A's appear poised to anoint Doolittle as closer

A's appear poised to anoint Doolittle as closer

ST. PETERSBURG -- The A's are done playing musical chairs in the ninth inning.

Having toyed, sometimes unsuccessfully, with a closer-by-committee approach following Jim Johnson's demotion from the role just 11 days into the season, the A's appear ready to anoint Sean Doolittle as their new guy.

Manager Bob Melvin didn't say so directly after Doolittle locked down the save in Tuesday's 3-0 shutout in St. Petersburg, but he sure suggested it, relaying as close to an official announcement as he had all year.

"The way things are setting up," Melvin said, "there's a good chance he will be in the closing role."

To which Doolittle responded, "It's pretty cool, I guess."

"He's done a good job of communicating with us as far as what our roles are all season long, so it's not exactly a surprise when the phone rings," the lefty continued. "We know what's going on. I've said to him a number of times, 'Whenever you need me to pitch, I'll pitch. Whether you need me for two outs in the sixth or in the ninth, I'm ready to go.'"

Doolittle's promotion comes just four weeks after the A's rewarded him with a five-year deal on the premise that, one day, he would be their closer. No one expected it to happen this soon, though, given the club's decision to reel in Johnson via trade in the offseason and pay him $10 million in arbitration salary.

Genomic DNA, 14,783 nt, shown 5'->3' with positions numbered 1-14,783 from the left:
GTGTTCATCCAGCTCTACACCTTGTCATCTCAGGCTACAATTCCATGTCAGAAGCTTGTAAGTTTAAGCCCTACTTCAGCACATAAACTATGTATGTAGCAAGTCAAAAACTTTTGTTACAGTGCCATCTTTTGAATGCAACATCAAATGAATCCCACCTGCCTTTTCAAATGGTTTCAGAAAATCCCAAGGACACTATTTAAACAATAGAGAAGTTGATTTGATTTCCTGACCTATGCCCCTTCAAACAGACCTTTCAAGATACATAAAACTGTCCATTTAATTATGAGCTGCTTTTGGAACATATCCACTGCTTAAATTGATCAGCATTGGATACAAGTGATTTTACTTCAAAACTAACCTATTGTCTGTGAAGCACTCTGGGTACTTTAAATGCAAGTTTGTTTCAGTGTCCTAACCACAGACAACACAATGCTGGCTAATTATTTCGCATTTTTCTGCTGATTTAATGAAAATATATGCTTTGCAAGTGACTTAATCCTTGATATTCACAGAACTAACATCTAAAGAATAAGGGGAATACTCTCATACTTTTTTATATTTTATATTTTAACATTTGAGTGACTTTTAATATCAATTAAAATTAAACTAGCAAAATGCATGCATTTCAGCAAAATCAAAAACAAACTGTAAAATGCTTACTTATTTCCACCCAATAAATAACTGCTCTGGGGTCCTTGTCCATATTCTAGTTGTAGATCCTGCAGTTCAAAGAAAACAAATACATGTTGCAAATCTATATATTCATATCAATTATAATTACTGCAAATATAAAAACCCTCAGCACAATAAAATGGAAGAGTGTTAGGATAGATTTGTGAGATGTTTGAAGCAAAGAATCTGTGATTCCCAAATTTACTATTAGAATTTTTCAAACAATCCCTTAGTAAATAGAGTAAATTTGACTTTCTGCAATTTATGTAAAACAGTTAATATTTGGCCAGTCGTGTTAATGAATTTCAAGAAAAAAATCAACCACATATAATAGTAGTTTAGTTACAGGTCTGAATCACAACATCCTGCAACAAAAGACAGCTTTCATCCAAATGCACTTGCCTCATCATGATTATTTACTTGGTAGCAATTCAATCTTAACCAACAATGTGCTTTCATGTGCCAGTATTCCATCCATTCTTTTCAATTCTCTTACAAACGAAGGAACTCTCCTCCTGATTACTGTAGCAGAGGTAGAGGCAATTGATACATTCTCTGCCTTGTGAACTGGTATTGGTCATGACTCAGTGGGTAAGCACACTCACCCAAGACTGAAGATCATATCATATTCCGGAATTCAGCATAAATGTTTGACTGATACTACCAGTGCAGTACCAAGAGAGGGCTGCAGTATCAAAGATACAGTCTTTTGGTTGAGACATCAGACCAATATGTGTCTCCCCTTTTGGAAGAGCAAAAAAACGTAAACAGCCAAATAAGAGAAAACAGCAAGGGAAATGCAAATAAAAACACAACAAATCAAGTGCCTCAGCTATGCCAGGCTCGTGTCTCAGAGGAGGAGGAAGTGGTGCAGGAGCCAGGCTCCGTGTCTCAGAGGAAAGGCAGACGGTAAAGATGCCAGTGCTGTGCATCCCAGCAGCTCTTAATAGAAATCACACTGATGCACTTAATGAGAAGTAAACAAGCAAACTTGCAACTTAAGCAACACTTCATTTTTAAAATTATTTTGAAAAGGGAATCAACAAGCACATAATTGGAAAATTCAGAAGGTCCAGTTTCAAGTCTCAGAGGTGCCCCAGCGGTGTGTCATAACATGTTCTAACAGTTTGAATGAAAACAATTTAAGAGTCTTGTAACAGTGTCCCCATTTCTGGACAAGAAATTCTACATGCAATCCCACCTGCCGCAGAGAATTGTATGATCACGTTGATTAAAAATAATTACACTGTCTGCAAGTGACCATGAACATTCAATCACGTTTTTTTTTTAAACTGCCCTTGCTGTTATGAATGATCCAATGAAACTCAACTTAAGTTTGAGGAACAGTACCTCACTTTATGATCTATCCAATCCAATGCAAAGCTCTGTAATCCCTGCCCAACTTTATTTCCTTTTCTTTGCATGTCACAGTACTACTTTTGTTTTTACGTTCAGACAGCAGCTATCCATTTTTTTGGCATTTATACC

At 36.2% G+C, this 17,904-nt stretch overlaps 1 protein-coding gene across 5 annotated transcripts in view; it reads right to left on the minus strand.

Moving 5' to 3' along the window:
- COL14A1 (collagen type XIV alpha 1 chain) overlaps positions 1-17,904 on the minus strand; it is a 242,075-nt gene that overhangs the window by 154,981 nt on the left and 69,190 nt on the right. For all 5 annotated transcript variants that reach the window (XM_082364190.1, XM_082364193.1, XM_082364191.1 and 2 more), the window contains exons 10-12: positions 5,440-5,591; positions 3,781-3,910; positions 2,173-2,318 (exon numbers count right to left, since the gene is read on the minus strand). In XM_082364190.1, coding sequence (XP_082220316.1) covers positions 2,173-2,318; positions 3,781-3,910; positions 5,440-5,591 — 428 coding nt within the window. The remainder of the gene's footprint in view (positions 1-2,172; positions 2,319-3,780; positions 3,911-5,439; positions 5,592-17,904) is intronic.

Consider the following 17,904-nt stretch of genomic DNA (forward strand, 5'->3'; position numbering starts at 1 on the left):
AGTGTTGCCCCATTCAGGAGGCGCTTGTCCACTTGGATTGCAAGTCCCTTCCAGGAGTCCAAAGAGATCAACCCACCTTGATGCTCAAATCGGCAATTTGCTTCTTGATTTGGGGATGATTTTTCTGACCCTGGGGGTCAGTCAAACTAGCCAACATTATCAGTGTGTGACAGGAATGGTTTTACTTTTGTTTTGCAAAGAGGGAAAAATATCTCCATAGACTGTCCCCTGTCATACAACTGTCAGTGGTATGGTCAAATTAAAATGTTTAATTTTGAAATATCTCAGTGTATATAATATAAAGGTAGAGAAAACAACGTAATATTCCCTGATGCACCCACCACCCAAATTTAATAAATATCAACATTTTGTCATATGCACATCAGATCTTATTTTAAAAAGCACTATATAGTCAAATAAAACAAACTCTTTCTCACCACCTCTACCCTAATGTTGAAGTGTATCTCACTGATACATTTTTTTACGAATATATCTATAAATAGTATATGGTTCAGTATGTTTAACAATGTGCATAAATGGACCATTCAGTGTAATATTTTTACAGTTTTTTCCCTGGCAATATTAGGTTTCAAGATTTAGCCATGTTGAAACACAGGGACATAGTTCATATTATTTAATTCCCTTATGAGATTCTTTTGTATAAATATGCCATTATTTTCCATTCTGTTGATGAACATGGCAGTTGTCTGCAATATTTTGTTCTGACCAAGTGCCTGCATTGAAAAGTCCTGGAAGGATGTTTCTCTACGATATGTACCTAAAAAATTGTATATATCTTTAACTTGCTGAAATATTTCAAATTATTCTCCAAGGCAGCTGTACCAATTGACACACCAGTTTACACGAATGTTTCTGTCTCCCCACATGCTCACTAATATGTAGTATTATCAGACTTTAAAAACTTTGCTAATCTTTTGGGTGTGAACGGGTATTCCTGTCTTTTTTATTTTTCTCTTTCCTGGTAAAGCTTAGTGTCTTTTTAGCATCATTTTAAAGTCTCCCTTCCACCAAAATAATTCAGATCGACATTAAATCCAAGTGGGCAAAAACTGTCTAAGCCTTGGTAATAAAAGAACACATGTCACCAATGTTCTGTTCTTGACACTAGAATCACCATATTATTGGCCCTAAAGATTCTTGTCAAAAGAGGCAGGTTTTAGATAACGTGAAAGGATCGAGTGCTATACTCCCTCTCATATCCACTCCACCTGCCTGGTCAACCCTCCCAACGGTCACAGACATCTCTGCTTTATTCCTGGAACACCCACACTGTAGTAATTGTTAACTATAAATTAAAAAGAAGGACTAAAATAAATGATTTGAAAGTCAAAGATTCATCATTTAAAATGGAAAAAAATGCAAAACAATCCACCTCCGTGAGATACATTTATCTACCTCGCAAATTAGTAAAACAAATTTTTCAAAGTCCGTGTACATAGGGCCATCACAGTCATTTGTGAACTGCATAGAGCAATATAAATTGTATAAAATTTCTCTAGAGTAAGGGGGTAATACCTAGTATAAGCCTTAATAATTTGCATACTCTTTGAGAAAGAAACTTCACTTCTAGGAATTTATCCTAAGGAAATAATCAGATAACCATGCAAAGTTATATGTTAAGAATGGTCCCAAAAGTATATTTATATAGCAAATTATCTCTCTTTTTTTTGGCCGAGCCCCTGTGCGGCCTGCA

Johnson's role is anything but defined at the moment. He's allowed seven runs, all earned, over his last six outings following a 10 1/3-inning scoreless streak and has a 7.00 ERA in 19 appearances, compared to Doolittle's 3.27 mark in 21 outings.

Doolittle issued his first walk since Aug. 31, 2013, with two outs in the ninth inning Tuesday. His strikeout total, meanwhile, stands at 30 over 22 innings -- including 19 against right-handers.

Lefty closers are an exclusive class, but Doolittle has always felt "like I've been able to get righties out just as well as lefties. That's something I take a lot of pride in, being able to get guys out on both sides of the plate."

The A's are now showing confidence in his ability to do it in the ninth inning.

"I've gotten to do it very sporadically over the last couple of years and a little bit this year, and it is a little bit different out there when you're trying to nail down the last three outs of the game in a tight ballgame," he said. "But the more I've done it, the more and more I've been able to control that adrenaline and use it to my advantage and feed off it, and I'm starting to feel more comfortable in that spot."

Jane Lee is a reporter for MLB.com. Read her blog, Major Lee-ague, and follow her on Twitter @JaneMLB. This story was not subject to the approval of Major League Baseball or its clubs.